Not Quite a Lie

"Brother," Alphonse implored, "Be honest. Do you have any idea where you're going?"

"Don't be stupid," the boy answered brashly, scowl declaring that the very notion was ridiculous. "Who the fuck could get lost looking at a map?"

His little brother chose not to answer the question, selecting another, less-likely-to-cause-physical-damage option instead. "Maybe if you let me see it for a minute, I could..."

Edward snarled, eyes flashing a sharp and dangerous gold. "I can figure it out on my own, dammit!"

But it was less than ten minutes later, when the legendary Fullmetal Alchemist began grousing about how it was impossible to read something that looked like it had been drawn by a five-year-old, that Alphonse intervened.

"There, now," the boy reflected, "I think I see where you went wrong, brother. This big squarish thing isn't the train station like you thought, is all. See? The forest starts here."

Ed glared spitefully at him, rubbing the newly-forming bruise on his cheek.

"Oh, don't be like that." The younger boy offered a comforting smile, rolled up the piece of paper and held it out as a peace offering. "You know we need to catch that train to Central, and you were being unreasonable. If we're late getting back again, General Mustang's going to have a fit." He paused, considering. "Well, as much as he ever does."

"He'll give us an even shittier mission next time, you mean," Ed scowled, snatching the map back. "What kind of scientist lives way the hell out in the middle of nowhere, anyway?"

"Well," Al answered, and fell into step behind the boy as they began to walk again. "I don't know, brother—Riesenberg is sort of out of the way, and father—"

"-wasn't even as crazy as this asshole," Edward declared. "Riesenberg isn't in the middle of a forest, Al. And whatever fucked up shit dad did, he never transmuted trees to look like melting wax."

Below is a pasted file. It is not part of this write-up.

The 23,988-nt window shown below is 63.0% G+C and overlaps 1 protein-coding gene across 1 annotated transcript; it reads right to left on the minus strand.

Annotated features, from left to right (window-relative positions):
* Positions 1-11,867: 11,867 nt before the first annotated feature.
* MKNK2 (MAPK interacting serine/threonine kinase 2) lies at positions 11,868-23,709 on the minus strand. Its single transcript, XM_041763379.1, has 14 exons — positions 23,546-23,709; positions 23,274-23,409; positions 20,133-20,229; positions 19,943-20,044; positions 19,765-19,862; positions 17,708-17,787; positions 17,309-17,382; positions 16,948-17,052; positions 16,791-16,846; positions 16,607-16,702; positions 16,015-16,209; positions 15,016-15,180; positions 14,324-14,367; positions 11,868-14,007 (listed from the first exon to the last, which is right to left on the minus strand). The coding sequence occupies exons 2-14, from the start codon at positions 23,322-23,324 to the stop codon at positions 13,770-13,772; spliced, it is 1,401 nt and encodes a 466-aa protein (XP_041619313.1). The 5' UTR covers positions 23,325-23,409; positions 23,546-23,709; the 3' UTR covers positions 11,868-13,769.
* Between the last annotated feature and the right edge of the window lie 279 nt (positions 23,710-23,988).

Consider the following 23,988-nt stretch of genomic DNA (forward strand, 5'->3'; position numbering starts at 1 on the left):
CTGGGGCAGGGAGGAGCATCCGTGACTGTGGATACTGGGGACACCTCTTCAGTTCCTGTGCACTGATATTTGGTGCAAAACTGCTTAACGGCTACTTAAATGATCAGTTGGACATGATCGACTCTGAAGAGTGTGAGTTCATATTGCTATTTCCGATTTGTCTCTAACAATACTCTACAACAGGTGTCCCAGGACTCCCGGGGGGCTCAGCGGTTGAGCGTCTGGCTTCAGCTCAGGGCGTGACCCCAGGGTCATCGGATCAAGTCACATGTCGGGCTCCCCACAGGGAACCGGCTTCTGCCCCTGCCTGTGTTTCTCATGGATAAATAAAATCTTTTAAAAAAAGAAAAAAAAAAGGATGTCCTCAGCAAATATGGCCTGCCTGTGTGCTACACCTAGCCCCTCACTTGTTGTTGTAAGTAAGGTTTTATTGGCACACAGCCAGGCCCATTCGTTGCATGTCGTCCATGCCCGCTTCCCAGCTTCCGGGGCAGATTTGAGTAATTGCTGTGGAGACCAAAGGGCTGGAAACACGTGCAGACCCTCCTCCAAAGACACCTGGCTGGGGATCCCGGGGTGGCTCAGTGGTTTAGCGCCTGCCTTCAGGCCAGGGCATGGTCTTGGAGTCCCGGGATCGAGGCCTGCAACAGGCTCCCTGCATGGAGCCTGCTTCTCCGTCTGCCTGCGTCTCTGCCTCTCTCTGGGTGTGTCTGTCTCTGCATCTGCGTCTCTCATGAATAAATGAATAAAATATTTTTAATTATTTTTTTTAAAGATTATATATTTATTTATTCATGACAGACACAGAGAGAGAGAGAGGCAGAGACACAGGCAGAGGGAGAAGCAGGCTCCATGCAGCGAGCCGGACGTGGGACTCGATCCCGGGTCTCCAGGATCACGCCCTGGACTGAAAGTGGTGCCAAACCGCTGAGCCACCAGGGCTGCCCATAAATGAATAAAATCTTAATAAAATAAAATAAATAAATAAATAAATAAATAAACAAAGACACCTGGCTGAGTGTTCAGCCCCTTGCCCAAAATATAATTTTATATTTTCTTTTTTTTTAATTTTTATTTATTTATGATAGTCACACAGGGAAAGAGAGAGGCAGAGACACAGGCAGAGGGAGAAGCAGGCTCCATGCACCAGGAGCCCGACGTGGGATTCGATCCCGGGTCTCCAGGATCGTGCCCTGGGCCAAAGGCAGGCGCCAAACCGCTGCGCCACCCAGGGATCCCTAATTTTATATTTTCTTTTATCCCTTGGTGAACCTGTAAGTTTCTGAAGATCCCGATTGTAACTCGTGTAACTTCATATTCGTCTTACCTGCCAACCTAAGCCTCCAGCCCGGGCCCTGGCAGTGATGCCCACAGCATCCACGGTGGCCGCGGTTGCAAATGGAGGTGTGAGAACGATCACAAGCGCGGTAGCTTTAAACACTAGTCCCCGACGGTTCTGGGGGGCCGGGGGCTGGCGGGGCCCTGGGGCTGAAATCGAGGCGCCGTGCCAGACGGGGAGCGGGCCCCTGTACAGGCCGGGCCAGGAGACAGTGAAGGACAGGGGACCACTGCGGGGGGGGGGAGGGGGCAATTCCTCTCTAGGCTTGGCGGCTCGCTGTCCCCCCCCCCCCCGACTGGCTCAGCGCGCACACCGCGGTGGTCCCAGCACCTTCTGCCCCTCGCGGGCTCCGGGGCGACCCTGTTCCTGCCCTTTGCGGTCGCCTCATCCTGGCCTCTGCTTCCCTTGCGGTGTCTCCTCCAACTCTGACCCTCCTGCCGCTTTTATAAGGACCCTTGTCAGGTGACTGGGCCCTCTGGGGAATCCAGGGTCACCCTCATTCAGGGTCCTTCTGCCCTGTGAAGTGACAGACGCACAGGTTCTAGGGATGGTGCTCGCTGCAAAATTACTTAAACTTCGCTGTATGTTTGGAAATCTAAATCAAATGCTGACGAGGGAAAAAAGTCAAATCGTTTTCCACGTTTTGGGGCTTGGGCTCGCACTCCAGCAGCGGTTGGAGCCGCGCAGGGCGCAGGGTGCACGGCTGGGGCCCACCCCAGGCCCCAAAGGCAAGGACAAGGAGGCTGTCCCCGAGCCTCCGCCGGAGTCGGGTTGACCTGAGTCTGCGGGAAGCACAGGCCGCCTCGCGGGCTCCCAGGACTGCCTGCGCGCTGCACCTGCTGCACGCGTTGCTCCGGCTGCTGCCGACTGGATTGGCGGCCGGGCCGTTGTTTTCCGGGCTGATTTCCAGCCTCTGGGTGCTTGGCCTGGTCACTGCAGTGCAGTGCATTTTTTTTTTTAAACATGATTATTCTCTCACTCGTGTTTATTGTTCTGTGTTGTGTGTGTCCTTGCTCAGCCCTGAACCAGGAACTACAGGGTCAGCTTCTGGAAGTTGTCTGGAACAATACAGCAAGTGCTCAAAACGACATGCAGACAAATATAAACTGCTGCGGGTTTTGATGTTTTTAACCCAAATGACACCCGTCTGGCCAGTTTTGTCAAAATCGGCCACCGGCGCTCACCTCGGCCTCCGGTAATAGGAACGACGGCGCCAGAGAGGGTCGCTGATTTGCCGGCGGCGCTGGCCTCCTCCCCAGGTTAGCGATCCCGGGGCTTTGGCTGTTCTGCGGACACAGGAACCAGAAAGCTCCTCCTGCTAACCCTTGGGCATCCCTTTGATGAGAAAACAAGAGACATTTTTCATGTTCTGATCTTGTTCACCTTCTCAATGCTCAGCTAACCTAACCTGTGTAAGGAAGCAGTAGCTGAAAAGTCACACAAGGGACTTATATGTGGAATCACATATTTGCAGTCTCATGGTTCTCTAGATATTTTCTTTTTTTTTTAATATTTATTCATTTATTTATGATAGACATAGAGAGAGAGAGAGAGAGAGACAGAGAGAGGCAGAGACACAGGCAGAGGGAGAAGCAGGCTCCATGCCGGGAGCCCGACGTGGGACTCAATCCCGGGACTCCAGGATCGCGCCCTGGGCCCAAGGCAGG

"They are a bit creepy," Alphonse agreed, eyes sweeping over the twisted wood of the forest on either side of the path.

"You're taking this entirely too well," the smaller boy decided, eyeing his brother suspiciously.

Al smiled sweetly, leaned over to kiss him on the cheek. "Don't be paranoid, brother."

"You're telling me," Ed demanded, actually shaking with rage, "That you knew about this the whole time?"

"You wouldn't have agreed to it any other way," the younger boy protested, bending down to scratch at the ears of a cat who'd stopped to rub against his leg. Another crawled forward on its belly, evidently wanting the same attention but too lazy to rise and walk the distance. "And General Mustang thought that maybe if you just saw how much they wanted to come home with us—"

"That bastard General was in on it?!" Small feline forms fled the path that his feet took as the boy began to pace. "You went to him to help you get a pet?" Abruptly, the boy skidded to a halt, whirled to face the man they'd supposedly come to investigate. "Kittens," he snarled, "Are not chimeras."

"Well, I can't help what your commanding officer told you," the alchemist offered mildly in response, sliding a gentle hand down the back of the cat that was cradled in his arms. "But in his defense... they are a combination of two creatures to make a third."

"That—that's shitty logic!" Ed sputtered. "By that standard—"

"Brother," Alphonse interrupted, so enraptured by the warm ball of fur that had curled up on his lap that he didn't realize he'd begun speaking in the middle of the boy's tirade. "You aren't really mad, right? I mean... we can take one home?"

"What kind of freak," Edward demanded, "Lives in the forest with a bunch of deformed trees and a small army of cats?"

"I happen to like gardening," the man responded, blithely calm. "And cats."

One of Ed's eyebrows twitched, and he turned a disbelieving stare out the window. "That's gardening?"

"Or sculpture," he acknowledged. "As you like."

"Brother," Alphonse tried again, and couldn't keep the surge of wonder from his voice. "It's licking my hand."

And if there was one thing in the world that Edward Elric could never quite resist, it was the promise of something that would make his little brother happy.

"Fine," he said at last, with the long-suffering sigh of someone much put-upon. "Waste of time to come all the way out here if we didn't end up doing anything." The boy eyed his brother, then the alchemist they'd ostensibly come to investigate. "We can take one home. But only one."

When they left, both boys' arms were full of soft, wriggling kittens.